Everybody wants samples. If you work in an agency, they want samples of how much you improved revenue over a certain amount of time, or how many Facebook fans a campaign earned. In services like commercial cleaning, they’ll want testimonials. What have your other clients said about you? Talk to each of your best clients and ask them for a testimonial that you can use on your website and in your sales presentation.

How to design a sales presentation

How your presentation looks is almost as important as the content within it. The important thing to remember is to make it concise. You don’t want to bore your prospect, but you need to be thorough enough so they understand your purpose.

Use short bullets, not paragraphs

If you’re presenting a slideshow, use bullet points that are no more than one sentence. You can’t grab their attention if too much text is overwhelming them. Use graphics whenever possible, and talk to them. If you spend your whole time looking away from them and reading the slide, you’ll miss the personal connection required to complete a sale.

A presentation that’s presented, and not read, also shows your prospect that you know what you’re talking about.

Include demo graphics when necessary

If you sell a Saas, along with easy-to-read bullet points, displaying images will paint a vivid picture for your new client. Show them how the product works by providing them with a look behind the scenes. Or if you offer a service, go through the steps of how your service works with each image leading up to the result.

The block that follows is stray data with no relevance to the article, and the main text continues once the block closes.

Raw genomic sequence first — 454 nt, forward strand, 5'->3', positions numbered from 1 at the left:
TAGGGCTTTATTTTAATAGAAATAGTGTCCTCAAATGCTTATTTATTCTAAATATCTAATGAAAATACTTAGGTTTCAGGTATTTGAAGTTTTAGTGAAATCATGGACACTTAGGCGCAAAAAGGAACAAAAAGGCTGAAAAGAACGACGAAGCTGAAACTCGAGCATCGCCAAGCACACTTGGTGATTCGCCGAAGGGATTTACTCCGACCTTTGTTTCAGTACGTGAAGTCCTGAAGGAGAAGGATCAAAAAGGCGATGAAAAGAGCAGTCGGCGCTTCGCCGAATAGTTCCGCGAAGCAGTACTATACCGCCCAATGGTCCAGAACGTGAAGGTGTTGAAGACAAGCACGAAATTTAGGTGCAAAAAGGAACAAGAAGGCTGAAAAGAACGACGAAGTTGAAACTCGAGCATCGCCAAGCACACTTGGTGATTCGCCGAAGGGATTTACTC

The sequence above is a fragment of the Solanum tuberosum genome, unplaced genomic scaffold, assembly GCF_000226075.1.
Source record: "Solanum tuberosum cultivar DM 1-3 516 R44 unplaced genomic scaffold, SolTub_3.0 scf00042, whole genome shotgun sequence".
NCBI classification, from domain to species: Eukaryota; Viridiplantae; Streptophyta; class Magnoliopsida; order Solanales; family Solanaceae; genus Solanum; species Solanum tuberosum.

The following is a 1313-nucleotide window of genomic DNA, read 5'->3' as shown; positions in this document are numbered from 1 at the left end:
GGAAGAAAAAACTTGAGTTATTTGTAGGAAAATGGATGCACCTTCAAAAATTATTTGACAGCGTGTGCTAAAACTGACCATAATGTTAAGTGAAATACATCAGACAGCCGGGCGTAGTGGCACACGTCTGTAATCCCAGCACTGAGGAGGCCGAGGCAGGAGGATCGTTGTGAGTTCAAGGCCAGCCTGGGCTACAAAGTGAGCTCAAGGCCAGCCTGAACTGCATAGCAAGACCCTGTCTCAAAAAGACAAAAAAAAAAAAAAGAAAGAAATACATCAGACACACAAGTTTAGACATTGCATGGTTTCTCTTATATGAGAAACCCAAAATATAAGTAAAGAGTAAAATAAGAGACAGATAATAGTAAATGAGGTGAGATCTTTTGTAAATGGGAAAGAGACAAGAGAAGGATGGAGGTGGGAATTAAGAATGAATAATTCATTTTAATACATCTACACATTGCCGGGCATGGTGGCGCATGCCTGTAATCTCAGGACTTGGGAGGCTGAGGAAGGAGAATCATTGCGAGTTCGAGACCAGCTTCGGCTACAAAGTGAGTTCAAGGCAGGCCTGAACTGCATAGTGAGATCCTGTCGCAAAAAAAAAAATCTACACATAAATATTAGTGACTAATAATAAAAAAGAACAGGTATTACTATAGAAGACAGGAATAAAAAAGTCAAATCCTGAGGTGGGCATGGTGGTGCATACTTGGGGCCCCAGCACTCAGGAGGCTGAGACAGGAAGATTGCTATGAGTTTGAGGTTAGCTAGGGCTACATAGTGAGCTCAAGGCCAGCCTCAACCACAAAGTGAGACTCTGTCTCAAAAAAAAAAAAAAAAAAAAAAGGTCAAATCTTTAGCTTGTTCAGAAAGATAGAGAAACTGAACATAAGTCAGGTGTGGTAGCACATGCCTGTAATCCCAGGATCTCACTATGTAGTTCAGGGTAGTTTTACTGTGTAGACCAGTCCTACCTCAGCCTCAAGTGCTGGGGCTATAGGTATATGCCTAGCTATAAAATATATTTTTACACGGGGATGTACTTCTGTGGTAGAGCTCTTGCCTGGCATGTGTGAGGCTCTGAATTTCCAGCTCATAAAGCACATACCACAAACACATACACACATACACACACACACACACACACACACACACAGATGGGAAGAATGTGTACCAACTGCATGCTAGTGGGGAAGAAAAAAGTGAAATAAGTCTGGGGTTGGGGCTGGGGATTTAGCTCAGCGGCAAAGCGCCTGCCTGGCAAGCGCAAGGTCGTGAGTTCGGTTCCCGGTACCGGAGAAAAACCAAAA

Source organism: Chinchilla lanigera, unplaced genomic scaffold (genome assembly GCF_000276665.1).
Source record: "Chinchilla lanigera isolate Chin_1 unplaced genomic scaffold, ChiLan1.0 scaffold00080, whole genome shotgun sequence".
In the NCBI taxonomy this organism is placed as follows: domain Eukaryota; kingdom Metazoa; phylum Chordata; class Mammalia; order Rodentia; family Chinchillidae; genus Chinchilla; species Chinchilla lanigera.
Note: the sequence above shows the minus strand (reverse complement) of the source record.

Include room for conversation and questions

Create a period at the end of your sales presentation so that your prospect can ask questions. Allow them the chance to process the presentation before you jump right into this segment. They’ll probably need time to absorb what they just heard from you.

And when they do ask questions, always be positive with your answers; especially if they have a question or comment that objects anything you had said. Try to keep it professional while using terms like “I understand…” or “we’ve discovered…” It’ll also make them feel comfortable. Give succinct explanations that allow them to develop a deeper understanding of your company.

During this question and answer time, prepare yourself to ask your new client questions, too. Ask open-ended questions to your prospect and try to get thorough responses in return. Take notes as they tell you things or express concerns. Taking notes will be useful to you for your next presentation or when you are closing a deal with an already existing client.

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Tired of creating sales presentations? Sign up with Blitz today for a 30-day free trial of our lead management and sales automation software to turn more leads into customers with less work!

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Did we miss anything in this blog? Tell us what to include in a sales presentation in our comments section!